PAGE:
*Edit. I also cried when Dobby died. Because I'm not a heartless bitch.

Monday, November 22, 2010

Why yes, I am a poor college student

Now I've already told you about how much I love Christmas and Thanksgiving. You may have assumed that this also means I love winter. If you assumed this, congratulations! You are correct. In fact, winter is my favorite season. 
this is what you get when you Google image search "awesome winter".
I adore everything that comes with winter- fuzzy sweaters, hot cocoa, snow, skiing (and by this I mean Alpine skiing, not Nordic. maybe if you're lucky I'll someday tell you about my Nordic skiing experience. in detail, that is), Santa, fires in the fireplace, spending time with my family, Christmas tree-hunting, my birthday, eggnog, and the smell of pine trees. 


Although this is my second year at college, it is my first year actually living off campus, which means it is my first year living somewhere that requires me to be all self-sufficient and whatnot. This also means it is my first year having to pay for things like electricity. In case you were wondering, it's not free. Or really all that cheap.

pictured: expensive
*Bit of backstory- It snowed here on Friday- quite a lot, actually. More than I expected, especially for the Pacific Northwest. There was lots of wind, and frozen ice particles flying everywhere, and I reveled in it. I love snow. Plus the next day I got to go sledding, which was awesome.
However, it turns out that here in the PNW snow turns to ice pretty darn quickly. And then everything is just super slippery and terrible- end backstory*
this is outside the grocery store on Friday. at like 8 pm. I sent this picture to my mom, 'cause I was so excited
So- now that if has officially decided to be winter, it's really freakin' cold outside. And it's also super windy, which makes it even colder. And because my roommates and I are poor, cheap-ass college kids, we're being stubborn and not turning on the heat. Thus, it's also really freakin' cold inside my apartment. Like really, really chilly.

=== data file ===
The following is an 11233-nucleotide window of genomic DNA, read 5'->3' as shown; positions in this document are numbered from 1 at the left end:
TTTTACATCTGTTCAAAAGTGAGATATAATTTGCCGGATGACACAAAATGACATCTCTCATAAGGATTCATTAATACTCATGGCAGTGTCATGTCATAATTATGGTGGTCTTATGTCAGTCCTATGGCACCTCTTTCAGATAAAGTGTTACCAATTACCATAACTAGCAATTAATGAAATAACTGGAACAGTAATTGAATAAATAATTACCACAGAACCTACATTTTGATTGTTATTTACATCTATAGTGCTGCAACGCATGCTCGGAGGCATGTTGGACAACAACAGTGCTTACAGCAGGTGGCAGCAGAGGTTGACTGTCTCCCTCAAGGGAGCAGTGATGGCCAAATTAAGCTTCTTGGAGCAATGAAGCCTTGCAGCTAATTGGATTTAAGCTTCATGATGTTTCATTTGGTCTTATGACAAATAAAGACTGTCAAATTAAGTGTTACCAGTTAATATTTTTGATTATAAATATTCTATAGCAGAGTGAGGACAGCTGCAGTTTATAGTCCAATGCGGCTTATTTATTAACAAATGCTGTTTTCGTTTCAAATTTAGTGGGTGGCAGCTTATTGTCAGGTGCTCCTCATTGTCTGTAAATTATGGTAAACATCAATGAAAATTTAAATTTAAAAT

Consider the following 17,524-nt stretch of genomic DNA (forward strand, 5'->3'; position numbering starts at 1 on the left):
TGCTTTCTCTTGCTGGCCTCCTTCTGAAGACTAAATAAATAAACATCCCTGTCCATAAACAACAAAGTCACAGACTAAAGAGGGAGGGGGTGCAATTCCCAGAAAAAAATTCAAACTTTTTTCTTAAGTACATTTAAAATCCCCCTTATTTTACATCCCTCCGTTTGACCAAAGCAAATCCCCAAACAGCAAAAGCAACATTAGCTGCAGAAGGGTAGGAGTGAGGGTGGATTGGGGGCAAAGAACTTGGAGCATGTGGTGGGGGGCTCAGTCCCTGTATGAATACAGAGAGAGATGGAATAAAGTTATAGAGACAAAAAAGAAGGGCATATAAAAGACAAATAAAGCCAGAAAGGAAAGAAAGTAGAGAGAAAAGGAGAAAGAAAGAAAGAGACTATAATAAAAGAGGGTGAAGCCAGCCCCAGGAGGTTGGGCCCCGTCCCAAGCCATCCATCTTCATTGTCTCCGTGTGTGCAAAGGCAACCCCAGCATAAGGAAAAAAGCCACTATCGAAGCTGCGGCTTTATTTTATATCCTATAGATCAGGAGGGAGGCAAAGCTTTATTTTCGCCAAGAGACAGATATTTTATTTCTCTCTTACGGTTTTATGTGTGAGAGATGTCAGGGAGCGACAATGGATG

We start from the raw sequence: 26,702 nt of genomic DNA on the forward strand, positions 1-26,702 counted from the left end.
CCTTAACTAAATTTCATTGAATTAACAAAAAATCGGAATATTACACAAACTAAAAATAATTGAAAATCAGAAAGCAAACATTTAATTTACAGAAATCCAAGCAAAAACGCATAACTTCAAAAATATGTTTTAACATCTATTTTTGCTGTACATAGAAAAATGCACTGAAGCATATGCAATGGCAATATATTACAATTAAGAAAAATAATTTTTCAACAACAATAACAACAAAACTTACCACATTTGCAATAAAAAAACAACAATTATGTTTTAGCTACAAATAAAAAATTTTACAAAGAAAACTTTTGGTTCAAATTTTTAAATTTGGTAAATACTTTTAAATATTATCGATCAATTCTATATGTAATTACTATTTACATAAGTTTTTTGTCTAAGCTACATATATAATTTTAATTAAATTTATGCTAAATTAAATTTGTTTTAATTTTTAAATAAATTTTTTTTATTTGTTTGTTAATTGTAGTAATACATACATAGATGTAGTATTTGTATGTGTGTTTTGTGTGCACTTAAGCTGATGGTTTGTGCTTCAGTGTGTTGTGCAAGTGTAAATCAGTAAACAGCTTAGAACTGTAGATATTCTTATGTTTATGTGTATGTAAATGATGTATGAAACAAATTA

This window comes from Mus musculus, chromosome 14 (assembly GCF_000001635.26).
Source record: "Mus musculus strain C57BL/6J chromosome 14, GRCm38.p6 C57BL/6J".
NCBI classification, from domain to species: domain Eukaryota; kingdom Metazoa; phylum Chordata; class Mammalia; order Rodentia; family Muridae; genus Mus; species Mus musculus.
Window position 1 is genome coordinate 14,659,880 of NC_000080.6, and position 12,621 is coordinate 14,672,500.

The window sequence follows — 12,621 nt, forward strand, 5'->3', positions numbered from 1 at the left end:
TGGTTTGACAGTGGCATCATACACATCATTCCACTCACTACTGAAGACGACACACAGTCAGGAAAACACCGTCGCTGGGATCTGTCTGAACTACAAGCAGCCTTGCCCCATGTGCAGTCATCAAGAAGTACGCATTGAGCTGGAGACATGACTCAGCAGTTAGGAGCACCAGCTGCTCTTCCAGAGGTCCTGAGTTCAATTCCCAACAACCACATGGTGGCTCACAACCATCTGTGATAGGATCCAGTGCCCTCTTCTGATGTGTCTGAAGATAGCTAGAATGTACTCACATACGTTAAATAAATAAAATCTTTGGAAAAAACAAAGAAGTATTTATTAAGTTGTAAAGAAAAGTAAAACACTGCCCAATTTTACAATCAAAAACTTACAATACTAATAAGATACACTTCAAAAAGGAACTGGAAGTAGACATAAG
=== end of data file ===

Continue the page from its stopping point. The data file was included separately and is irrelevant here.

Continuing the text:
I've also been drinking tea non-stop for three reasons: 1) it's nice and hot, and it warms me up from the inside 2) it's the only thing I have to drink besides milk 3) it's green tea, so it's good for you because of all the anti-oxidants and shit. In addition, I made some steamed green beans with margarine and garlic salt in the microwave because it was easy, and it would also be warm. Plus I like green beans.

I will now show you two pictures to prove to you just how cold it is in here.
me, sitting in my living room, wearing gloves, a hat, a scarf, a hoodie, and long warm socks. but you can't see the socks. also I'm wearing normal things like pants, and a shirt. but I was telling you about the extra-warm things.
my roommate, also sitting in our living room, wearing his winter parka. I took this picture sneakily. I should be a spy.
 Yeah. It's really cold.
*Update: My roommate read this, and would like to point out that though it looks like he is not wearing socks in this picture, he totally is. Because it's really fucking cold in here. (that's an indirect quote)


For most of my teenage life, I've been a rather nocturnal creature. For some reason, I've just always been better at staying up really late and then sleeping in even later. I guess part of that is just natural teenager-ism, but it's also just the way I'm wired.

When I'm feeling particularly ambitious, I think to myself "Tonight I'll go to bed early!", but it never happens. I end up watching just one more episode of (insert-current-crime-show-here), or rearranging my iTunes, or reading webcomics, or internet-window shopping for things I can't afford.
-Ooh! Look! A hovercraft! I've always wanted one of those!
Also, for some reason, I tend to get fits of hyperactivity at night. I get all giggly and energetic, and feel like running around like a squirrel on crack.
like this. ^
Take now, for instance. It's really quite late, and I just... can't sleep. Right now I'm watching Monk, which is really quite good, and I'm so excited for Thanksgiving, and I'm kinda stressing about finals in a few weeks, etc. ... So I could go lie in my bed, staring at the ceiling, all these things running though my brain in an endless loop. Or. I could sit here on the couch, pointlessly surfing the internet, playing Facebook games and Google image searching things like "squirrels on crack".